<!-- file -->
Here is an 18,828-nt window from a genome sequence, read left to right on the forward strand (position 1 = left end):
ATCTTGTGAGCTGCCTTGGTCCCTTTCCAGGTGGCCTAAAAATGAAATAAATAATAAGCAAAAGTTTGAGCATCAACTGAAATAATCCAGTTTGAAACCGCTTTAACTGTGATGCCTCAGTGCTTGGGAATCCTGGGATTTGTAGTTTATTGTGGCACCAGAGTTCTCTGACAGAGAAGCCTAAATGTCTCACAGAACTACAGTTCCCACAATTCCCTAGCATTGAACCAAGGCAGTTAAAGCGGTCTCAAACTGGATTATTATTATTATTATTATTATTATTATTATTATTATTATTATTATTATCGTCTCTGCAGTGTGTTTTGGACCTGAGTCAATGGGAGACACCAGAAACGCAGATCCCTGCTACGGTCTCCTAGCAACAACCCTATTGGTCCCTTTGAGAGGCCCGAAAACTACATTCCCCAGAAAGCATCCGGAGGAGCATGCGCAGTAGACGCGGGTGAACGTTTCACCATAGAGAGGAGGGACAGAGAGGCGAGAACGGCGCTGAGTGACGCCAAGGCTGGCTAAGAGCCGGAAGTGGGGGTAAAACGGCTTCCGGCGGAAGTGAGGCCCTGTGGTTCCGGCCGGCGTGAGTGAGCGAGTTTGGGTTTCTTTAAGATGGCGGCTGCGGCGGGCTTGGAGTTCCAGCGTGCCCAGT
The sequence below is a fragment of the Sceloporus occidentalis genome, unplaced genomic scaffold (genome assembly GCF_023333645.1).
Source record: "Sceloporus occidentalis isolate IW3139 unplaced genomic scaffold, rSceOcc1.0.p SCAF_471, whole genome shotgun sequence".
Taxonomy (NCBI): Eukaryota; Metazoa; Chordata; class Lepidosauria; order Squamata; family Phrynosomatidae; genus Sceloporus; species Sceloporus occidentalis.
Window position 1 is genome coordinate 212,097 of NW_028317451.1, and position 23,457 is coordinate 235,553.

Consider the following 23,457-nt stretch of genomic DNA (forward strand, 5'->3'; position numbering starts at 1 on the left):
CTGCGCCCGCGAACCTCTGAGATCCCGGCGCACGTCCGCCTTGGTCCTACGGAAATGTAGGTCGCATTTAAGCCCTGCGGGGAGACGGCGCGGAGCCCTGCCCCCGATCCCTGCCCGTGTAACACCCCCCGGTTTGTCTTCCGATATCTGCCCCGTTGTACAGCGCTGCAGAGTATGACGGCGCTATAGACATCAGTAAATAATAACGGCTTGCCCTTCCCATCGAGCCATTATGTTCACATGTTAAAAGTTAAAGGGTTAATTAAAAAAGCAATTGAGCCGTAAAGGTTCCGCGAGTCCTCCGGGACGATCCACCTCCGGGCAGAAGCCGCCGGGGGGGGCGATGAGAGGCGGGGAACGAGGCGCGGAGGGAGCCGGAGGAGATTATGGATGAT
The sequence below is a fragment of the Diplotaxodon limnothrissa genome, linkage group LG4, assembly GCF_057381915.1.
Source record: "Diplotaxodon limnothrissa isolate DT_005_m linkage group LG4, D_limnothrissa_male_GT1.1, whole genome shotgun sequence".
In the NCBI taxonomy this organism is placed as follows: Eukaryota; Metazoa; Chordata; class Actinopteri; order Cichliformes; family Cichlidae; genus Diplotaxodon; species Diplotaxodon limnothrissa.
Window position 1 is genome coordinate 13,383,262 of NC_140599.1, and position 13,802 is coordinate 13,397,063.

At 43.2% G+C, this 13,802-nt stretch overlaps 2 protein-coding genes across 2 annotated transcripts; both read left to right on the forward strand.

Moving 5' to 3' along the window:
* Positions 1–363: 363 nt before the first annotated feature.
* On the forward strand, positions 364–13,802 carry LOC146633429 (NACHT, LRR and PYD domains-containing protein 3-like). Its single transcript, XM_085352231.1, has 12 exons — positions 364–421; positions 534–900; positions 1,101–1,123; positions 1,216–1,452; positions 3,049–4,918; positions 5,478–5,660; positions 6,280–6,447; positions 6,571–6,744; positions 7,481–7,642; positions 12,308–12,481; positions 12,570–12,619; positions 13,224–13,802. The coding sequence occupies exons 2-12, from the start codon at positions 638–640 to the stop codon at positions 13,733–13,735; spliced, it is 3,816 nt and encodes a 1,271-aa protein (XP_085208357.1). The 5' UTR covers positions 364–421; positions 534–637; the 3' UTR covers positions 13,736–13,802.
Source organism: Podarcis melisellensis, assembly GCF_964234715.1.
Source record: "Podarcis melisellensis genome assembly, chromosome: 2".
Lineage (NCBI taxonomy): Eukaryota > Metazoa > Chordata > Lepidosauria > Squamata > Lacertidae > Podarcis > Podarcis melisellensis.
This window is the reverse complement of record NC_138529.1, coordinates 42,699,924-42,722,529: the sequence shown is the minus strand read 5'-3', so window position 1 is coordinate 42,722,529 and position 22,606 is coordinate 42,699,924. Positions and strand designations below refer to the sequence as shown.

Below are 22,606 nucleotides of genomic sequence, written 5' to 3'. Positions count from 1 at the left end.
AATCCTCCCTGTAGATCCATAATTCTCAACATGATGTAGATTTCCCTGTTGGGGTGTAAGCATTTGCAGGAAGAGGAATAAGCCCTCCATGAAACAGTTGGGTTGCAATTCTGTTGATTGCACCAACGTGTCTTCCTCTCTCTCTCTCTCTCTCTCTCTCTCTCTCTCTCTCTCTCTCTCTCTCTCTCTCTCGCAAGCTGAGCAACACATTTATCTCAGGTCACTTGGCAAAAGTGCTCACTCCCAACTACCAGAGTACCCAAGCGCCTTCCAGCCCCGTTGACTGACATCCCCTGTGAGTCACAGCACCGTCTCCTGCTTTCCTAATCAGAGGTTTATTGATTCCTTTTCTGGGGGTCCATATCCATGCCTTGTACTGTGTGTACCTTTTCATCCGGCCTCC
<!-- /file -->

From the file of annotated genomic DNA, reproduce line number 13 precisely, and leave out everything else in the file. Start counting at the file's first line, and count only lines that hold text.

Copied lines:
At 43.2% G+C, this 13,802-nt stretch overlaps 2 protein-coding genes across 2 annotated transcripts; both read left to right on the forward strand.